Two eye-catching butterflies on stone

Peacocks. Photo: Brian Arnold

A familiar butterfly in our gardens.

Where to see

Habitat: Widespread in towns and countryside, including gardens.

Caterpillar foodplants: Stinging nettles

Best places: Anywhere there are flowers to provide nectar.

Reported from the following locations last year*:

When to see

Generally single brooded, emerting in July and lasting through the following spring, but there may be an occasional second brood in the south of the UK. Seen on the wing for most months of the year from March.

Sightings by month (last 5 years)*:

Sightings this year*:


Notes

Size: Large.

The Peacock has several lines of defence against predators: 1) When their wings are folded they are dark and very difficult to see. 2) When attacked, they can flash their eyespots and hiss, by rubbing their wings together. 3) If they are attacked by birds, the big ‘eyespots’ on their wings fool the predator into thinking they are eyes and attacking this part of the wing, thus only harming the wing rather than the more vulnerable body. 4) Not only can they hiss, but they can produce ultrasonic clicks, which deter bats.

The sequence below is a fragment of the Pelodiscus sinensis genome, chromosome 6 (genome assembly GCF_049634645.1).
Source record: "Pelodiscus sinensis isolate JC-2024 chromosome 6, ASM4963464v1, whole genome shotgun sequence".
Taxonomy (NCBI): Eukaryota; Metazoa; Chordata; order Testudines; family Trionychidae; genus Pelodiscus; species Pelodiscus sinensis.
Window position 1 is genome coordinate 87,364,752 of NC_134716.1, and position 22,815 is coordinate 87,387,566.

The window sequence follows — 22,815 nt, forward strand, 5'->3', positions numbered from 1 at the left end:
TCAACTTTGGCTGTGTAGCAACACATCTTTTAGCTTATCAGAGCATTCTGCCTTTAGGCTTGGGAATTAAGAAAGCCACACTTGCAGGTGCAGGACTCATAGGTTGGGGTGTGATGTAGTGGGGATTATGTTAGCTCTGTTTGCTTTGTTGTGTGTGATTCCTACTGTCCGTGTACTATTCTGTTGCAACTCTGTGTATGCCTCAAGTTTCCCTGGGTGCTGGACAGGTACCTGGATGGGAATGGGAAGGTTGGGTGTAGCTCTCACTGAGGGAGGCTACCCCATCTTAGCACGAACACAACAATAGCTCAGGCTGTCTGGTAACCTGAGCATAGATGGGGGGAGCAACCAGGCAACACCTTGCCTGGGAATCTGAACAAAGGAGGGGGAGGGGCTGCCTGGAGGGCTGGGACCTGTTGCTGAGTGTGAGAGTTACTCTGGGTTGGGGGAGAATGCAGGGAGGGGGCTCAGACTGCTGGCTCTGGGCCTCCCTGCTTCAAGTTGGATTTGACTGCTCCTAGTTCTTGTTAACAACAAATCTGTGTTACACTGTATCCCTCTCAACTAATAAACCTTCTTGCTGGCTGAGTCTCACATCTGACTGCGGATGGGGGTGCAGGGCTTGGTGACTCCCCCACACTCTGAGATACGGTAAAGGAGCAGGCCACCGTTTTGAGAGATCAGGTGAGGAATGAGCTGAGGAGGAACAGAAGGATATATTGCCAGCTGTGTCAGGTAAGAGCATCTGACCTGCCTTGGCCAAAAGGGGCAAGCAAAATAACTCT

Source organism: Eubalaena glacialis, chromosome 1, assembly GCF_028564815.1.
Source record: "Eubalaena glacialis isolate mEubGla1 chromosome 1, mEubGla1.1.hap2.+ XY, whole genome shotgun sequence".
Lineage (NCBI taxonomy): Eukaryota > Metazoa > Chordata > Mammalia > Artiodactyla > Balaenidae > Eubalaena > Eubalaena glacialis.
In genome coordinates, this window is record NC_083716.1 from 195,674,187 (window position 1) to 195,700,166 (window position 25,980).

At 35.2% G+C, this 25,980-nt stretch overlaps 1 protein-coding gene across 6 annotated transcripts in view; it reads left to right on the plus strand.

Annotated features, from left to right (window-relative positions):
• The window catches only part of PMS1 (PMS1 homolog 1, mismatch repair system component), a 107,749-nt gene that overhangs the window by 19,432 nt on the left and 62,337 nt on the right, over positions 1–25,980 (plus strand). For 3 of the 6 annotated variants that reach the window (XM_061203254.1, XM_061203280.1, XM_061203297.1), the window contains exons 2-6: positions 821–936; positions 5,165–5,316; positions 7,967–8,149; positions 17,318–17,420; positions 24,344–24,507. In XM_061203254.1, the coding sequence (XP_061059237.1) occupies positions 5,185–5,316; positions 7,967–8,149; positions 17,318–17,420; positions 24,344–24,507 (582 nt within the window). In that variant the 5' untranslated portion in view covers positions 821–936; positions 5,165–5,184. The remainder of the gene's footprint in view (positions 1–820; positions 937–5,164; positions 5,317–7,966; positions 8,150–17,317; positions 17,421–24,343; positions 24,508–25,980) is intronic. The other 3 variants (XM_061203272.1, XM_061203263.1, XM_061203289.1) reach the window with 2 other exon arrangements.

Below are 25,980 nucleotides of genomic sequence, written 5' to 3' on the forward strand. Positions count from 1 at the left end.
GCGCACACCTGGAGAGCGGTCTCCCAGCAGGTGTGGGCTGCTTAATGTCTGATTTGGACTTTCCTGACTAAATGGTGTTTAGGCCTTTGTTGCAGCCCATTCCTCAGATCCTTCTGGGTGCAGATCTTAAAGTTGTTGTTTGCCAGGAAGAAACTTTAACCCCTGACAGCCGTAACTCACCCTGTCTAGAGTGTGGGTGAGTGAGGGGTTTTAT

You may encounter the adult butterfly on the wing from March through to October. Males and females are very similar.

This is a large butterfly, and there is no butterfly at all similar from above. From below, they are our darkest butterfly; the Comma is also dark, but the ragged edges to its wings make it easy to differentiate.

You may find the adult butterfly (which is one of only six which overwinters as an adult) in your shed, hibernating over the winter. In the wild they probably hibernate in hollow trees.

This is a species where, around June, you may be aware of the black spiny caterpillars, which will be seen in large numbers on stinging nettles.

Photo gallery

Click thumbnails to view larger images.

*Please note: The charts shown on this page are drawn only from casual sightings submitted to this website. Records from this website will be added to a lot more data collected throughout the year and used to compile the five-yearly Butterfly Atlases for Dorset and the UK.